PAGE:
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Conflict Resolution for Boomers and Media Culture

Tips on how to manage anger and communicate effectively

by Phyllis Goldberg, Ph.D.  |  2000 views  |  0 comments  |        Rate this now! 

Have you noticed that, in American culture, slurs about gender, class, race and sex have become fairly commonplace and are often even seen as humorous by some? Howard Stern, Ann Coulter, and Bill O'Reilly, to name a few well known pundits, have been busy playing the "Can You Top This?" game.  And pop culture icon Sasha Baron Cohen, thanks to his edgy jokes in the movie Borat, won Hollywood's coveted Golden Globe award. Shock jock Don Imus crossed the line when he called the women of the Rutgers basketball team "nappy headed hos." His remark stirred up all sorts of feelings – of outrage, vulnerability, anger – not easily put to rest.

What happens in the media is not that different from what transpires between couples when emotionally charged discussions get completely out of hand.  Stephanie had seen the results of untamed aggression in her own life and slowly learned how to prevent it. Growing up, her parents were always angry with each other.  She hoped that they would divorce but they stayed together and just kept on fighting.  She vowed that her life would be different:

"I couldn't wait to move out.  Over the years I broke off so many relationships that could have worked, but I was afraid of ending up just like my parents," she said.  "At 42, after years of therapy, I finally felt secure and strong enough to take the plunge.  Now, almost every day since I got married, I wake up and make a conscious decision to focus on the positives in my relationship.  And if I have to fight, I fight fair."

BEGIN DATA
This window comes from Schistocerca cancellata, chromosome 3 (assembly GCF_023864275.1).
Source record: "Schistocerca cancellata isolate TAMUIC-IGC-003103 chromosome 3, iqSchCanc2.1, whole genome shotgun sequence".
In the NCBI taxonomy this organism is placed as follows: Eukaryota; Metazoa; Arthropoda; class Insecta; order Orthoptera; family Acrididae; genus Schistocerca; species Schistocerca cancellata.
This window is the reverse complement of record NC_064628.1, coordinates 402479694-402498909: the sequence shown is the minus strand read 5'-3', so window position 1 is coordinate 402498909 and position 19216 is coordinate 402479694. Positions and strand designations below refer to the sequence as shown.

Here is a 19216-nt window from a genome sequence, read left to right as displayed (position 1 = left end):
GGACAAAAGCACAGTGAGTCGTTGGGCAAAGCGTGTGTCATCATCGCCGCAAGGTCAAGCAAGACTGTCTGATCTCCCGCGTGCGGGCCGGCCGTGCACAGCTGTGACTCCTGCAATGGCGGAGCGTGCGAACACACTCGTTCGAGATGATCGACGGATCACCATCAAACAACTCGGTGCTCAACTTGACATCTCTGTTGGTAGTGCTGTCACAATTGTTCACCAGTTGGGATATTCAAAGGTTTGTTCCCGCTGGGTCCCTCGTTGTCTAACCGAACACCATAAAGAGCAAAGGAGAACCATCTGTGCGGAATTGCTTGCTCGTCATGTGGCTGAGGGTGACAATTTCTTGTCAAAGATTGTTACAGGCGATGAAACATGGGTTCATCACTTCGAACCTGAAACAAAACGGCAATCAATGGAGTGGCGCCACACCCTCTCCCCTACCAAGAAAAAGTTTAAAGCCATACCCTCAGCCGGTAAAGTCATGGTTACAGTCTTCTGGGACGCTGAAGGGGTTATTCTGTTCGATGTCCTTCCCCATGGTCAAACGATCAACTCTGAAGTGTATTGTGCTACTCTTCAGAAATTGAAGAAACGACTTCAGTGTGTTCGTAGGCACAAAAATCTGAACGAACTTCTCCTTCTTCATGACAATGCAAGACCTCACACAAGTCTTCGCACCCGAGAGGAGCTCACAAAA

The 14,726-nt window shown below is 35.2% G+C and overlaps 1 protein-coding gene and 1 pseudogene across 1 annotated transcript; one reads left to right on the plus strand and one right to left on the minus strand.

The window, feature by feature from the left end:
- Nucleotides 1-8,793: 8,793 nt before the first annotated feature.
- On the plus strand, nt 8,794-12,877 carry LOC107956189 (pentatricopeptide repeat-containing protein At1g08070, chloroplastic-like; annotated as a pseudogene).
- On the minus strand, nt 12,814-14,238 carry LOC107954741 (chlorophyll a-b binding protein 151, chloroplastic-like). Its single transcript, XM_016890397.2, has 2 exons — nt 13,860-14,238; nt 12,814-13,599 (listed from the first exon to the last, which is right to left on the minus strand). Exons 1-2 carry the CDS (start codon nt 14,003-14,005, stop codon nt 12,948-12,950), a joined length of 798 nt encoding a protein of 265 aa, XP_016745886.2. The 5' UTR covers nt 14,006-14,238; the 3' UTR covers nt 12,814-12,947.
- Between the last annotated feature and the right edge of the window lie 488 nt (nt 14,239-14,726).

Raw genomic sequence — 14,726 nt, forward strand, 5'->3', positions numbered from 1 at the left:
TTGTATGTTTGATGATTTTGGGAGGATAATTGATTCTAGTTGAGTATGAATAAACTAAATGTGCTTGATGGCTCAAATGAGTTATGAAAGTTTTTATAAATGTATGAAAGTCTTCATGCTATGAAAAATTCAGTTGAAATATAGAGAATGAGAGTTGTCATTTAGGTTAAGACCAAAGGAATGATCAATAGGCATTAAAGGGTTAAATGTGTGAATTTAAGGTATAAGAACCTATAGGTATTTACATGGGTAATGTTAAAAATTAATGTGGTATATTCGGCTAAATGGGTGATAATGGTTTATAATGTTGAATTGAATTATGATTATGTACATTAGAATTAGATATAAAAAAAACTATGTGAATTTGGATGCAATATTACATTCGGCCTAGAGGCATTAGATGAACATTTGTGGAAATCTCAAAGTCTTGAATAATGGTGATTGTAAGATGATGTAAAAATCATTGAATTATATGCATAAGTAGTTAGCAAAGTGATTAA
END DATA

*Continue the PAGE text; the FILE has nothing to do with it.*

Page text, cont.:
Whether it is gender baiting, childish competition, or locker-room humor, the hurt feelings cut deep both ways. And have lasting effects.  What follows are a set of six tools that can help your conversations – and your relationship – get back on the right track.

1.) All couples get angry and have arguments.  During these difficult times, you can minimize emotional overload if you focus only on the specific subject at hand.  Don't blame your partner or get defensive.  Take some personal responsibility for what's going on and be willing to negotiate a compromise.

2.) Emotional flooding, a diffuse physiological arousal whereby several body systems are mobilized, often occurs in a crisis.  This process is activated in a relationship when tensions are high and communication stalls.  It becomes difficult to listen, to think clearly, or to resolve disagreements.  Developing skills to soothe yourself and calm your partner can help minimize the buildup of negative feelings and resentments.

3.) In the midst of a heated argument, any one of these phrases would be welcomed by a partner who is feeling misunderstood: I might be wrong;  stay with me and don’t withdraw; I see my part in all of this; let’s find our common ground;  I do love you and we'll work this out.

About the Author

Phyllis Goldberg, Ph.D. & Rosemary Lichtman, Ph.D. are co-founders of, a website for midlife women and, a Blog for the Sandwich Generation. They are authors of a forthcoming book about Baby Boomers' family relationships and publish a free newsletter, Stepping Stones, through their website. As psychotherapists, they have over 40 years of collective private practice experience.

Read more by Phyllis Goldberg, Ph.D.

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